Key Results: They recruited 1,916 patients (954 control and 962 PERC). The mean age was in the mid 40’s with slightly more women. A diagnosis of PE at the initial emergency department visit was 2.7% in the control group and 1.5% in the PERC group (difference 1.3% [95% CI, -0.1% to 2.7%] p=0.052)

PERC based strategy was non-inferior to usual care

  • Primary Outcome: Occurrence of a symptomatic thromboembolic event within three months
    • Intension-to-Treat: 0.2% (95% CI -infinity to 1.6%)
    • Per-Protocol:  0.1% (95% CI -infinity to 0.8%)
  • Secondary Outcomes: Intention-to-treat analysis (ITT)

The one missed PE or failure of the PERC Rule:

The only missed pulmonary embolism or failure of the PERC rule to identify a PE that occurred in this study was that of a young male with chest pain and no previous medical history. He was PERC-negative and initially dis- charged but then seen again the next day with ongoing pain. When he presented the second time, a D-dimer was checked and found to be positive followed by a CTPA, interpreted as inconclusive, with radiological signs consistent with pneu- monia. The patient was admitted, had lower-limb Doppler ultrasonography that showed no VTE and then a V ̇/Q ̇ scan showed subsegmental defects. He was treated with direct oral anticoagulation for 6 months and had a normal scan at follow up after conclusion of therapy.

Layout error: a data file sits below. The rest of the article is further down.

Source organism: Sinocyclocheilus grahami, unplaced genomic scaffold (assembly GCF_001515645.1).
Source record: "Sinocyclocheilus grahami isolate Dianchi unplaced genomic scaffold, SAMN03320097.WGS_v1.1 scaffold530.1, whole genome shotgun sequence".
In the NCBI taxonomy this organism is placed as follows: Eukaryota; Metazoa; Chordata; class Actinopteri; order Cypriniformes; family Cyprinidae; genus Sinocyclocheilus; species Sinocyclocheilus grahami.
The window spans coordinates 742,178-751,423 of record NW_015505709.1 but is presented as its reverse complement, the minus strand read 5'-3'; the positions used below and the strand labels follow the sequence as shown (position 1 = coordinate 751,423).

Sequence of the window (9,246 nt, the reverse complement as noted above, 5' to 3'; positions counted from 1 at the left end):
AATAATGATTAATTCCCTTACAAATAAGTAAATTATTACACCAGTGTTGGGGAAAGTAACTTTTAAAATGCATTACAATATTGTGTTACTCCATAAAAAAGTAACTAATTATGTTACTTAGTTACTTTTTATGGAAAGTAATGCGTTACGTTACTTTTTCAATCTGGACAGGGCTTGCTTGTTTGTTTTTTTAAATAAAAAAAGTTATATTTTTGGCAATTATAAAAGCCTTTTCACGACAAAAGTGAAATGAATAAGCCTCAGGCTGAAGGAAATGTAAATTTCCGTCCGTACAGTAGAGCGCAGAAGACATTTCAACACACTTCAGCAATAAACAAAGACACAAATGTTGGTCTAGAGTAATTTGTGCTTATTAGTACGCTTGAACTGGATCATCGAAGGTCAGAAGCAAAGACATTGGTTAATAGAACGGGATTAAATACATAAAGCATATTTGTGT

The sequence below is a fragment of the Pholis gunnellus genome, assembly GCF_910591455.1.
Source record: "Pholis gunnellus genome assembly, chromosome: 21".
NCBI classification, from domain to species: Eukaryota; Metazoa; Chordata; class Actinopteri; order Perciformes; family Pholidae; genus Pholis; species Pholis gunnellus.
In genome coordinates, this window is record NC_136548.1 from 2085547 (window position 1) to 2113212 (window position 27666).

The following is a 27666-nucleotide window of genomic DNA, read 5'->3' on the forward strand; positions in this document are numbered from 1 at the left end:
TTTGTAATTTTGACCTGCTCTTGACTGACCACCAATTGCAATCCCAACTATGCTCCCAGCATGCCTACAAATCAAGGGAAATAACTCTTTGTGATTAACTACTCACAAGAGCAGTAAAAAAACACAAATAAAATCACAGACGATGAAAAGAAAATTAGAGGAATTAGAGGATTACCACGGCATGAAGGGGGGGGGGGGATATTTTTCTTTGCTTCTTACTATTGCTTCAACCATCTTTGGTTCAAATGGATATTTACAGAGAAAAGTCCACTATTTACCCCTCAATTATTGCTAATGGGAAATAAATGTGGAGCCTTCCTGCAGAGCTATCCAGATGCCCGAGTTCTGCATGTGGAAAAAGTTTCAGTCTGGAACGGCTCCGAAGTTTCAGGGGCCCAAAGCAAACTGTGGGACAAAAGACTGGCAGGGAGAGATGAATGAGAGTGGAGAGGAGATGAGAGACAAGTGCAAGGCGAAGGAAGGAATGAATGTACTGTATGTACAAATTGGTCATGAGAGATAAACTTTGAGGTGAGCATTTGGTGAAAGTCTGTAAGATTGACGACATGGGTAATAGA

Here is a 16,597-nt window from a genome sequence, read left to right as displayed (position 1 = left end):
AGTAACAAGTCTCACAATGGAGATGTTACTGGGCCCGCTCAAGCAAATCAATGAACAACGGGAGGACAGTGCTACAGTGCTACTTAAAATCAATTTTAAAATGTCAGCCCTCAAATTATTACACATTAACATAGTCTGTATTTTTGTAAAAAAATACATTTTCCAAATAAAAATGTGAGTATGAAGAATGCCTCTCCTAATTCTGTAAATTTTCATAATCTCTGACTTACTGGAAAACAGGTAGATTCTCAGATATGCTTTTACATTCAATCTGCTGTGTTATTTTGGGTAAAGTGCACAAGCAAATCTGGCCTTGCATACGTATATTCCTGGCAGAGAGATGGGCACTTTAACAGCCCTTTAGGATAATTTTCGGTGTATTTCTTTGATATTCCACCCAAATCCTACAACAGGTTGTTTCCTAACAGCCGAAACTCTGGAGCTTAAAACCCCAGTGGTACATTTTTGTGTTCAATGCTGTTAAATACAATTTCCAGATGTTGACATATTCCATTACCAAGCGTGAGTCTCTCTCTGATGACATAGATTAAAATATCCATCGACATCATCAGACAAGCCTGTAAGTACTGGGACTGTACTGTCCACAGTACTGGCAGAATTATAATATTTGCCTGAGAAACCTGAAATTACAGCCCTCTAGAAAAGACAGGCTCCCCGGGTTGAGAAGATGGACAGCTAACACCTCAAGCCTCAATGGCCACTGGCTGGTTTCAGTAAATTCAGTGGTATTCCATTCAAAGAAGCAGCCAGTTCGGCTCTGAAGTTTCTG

Listen to Jeff respond on iTunes to the five nerdy question.

  1. Low Prevalence: These were very low risk PE patients because only 2.7% (26 patients) in the control group were diagnosed with a PE in the initial ED visit. Wouldn’t any strategy look good with such a low prevalence rate?